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Underlying tension for millennials against standardized education

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Posted on 3rd August 2011 by Judy Breck in Connective Expression, Golden Age of Learning and Networks

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The way Millennials live their lives — creating their own iPod playlists, designing their own Facebook pages grates against one-size-fits-all, industrial-era public education policies . . . . The preceding words are adjusted to education from a point made this week by conservative columnist Michael Barone:

In the wake of the 2008 election, I argued that there was a tension between the way Millennials lived their lives — creating their own iPod playlists, designing their own Facebook pages — and the one-size-fits-all, industrial-era welfare-state policies of the Obama Democrats.

Instead of allowing Millennials space in which they can choose their own futures, the Obama Democrats’ policies have produced a low-growth economy in which their alternatives are limited and they are forced to make do with what they can scrounge.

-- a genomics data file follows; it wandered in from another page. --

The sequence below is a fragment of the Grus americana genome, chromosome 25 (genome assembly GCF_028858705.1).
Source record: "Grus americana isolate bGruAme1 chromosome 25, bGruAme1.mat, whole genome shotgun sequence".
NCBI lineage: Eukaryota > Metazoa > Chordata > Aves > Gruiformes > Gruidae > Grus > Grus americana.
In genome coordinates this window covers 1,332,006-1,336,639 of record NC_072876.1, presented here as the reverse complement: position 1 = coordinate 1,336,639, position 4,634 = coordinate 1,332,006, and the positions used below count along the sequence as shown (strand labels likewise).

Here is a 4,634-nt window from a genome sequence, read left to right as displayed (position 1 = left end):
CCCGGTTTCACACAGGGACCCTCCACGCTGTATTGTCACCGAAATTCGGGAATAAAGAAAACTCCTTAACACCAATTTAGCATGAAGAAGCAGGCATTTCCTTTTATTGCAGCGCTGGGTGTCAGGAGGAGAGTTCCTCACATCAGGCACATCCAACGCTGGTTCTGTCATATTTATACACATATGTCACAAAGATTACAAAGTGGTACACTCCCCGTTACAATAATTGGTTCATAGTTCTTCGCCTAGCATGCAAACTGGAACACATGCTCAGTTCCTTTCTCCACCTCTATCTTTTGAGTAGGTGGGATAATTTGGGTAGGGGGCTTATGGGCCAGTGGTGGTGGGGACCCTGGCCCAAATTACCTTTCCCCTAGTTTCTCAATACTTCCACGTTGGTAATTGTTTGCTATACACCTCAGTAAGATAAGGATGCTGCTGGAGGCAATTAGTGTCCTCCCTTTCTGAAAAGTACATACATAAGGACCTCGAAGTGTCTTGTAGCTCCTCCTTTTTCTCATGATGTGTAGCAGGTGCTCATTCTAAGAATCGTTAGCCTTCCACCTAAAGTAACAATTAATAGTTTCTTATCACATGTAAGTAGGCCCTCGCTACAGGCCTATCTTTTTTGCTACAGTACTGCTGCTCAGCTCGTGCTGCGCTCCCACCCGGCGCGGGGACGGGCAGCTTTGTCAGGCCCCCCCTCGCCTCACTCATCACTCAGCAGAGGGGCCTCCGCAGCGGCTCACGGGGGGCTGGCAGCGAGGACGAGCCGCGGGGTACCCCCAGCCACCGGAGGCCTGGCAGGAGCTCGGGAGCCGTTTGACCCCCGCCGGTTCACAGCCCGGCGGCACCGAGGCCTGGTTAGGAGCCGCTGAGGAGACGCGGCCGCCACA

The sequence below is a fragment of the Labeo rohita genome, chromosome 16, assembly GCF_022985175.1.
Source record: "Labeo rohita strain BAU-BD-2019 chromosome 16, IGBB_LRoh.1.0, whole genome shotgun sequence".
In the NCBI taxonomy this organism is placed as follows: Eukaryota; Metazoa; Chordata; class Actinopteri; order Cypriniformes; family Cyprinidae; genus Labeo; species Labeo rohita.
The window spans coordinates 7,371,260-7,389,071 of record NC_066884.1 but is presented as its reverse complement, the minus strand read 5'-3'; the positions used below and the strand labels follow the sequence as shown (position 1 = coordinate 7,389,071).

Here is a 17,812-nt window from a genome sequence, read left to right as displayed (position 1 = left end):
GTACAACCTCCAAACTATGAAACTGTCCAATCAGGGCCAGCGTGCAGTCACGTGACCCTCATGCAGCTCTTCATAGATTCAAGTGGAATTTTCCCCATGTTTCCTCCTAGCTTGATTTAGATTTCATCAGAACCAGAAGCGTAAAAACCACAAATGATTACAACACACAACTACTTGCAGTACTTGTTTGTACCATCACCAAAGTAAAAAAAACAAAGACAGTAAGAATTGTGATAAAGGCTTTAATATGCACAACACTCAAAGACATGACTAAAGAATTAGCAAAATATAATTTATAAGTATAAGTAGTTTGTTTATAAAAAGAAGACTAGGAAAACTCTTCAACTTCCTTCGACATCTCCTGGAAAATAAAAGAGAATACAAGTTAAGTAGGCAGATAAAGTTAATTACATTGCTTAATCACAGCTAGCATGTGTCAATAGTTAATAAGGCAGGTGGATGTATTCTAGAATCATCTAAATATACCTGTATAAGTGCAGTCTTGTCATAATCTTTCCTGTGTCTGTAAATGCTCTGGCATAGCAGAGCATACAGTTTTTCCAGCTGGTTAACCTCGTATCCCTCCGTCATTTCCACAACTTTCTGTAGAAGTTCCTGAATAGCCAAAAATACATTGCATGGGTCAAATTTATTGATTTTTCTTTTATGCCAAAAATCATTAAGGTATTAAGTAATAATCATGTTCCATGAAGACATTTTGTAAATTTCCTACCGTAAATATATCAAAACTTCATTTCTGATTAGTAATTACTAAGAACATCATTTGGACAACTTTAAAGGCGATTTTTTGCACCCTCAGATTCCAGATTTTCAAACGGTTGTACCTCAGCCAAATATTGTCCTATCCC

Every parent who has given a youngster his or her own mobile knows that an individual kid is empowered in important new ways by owning the device. That power is far more than the social connectivity the kids enjoy. As Barone points out, in the virtual world accessed through the device, the youngster is no longer constrained to a one-size-fits-all scenario such as school classrooms and curricula demand.

I think the empowerment that a personal mobile connection to the internet gives an individual is as fundamentally transitional as what occurred at these pivotal historical events:

The network science unfolding in the 21st century will continue to give us clearer understanding and a new perspective on the fact that human creativity and progress emerge from patterns of individuals. Top down power and patterns stifle, whether it is in a political campaign or a classroom.

The individual is a node in a network. We are just beginning to understand (see network science) how connectivity both gives power to nodes link out, and wisdom to crowds. Today’s Millennials are like the new Athenian voters, Brit serfs with new liberties, and America’s Minutemen — enjoying new individual liberty and ready to fight to keep it.

Great, great amounts of treasure are being poured toward giving every child a standardized education, and the system is not succeeding. Meanwhile, a new, better, individualized — and far, far cheaper — way of learning is already in the hands of Millennials.